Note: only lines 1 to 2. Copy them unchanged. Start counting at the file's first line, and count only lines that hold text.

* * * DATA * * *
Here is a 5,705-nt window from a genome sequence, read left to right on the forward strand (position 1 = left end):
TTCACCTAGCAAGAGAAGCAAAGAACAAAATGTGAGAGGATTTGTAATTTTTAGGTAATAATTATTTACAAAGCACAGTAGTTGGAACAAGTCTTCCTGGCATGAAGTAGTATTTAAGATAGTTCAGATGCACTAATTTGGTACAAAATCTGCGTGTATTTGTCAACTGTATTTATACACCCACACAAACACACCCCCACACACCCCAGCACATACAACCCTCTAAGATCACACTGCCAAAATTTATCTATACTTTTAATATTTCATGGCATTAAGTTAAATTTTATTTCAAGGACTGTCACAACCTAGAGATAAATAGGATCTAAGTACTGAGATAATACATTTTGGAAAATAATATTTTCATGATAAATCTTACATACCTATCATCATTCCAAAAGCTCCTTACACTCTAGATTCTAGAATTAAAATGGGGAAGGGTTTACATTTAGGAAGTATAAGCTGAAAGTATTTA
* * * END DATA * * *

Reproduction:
Here is a 5,705-nt window from a genome sequence, read left to right on the forward strand (position 1 = left end):
TTCACCTAGCAAGAGAAGCAAAGAACAAAATGTGAGAGGATTTGTAATTTTTAGGTAATAATTATTTACAAAGCACAGTAGTTGGAACAAGTCTTCCTGGCATGAAGTAGTATTTAAGATAGTTCAGATGCACTAATTTGGTACAAAATCTGCGTGTATTTGTCAACTGTATTTATACACCCACACAAACACACCCCCACACACCCCAGCACATACAACCCTCTAAGATCACACTGCCAAAATTTATCTATACTTTTAATATTTCATGGCATTAAGTTAAATTTTATTTCAAGGACTGTCACAACCTAGAGATAAATAGGATCTAAGTACTGAGATAATACATTTTGGAAAATAATATTTTCATGATAAATCTTACATACCTATCATCATTCCAAAAGCTCCTTACACTCTAGATTCTAGAATTAAAATGGGGAAGGGTTTACATTTAGGAAGTATAAGCTGAAAGTATTTA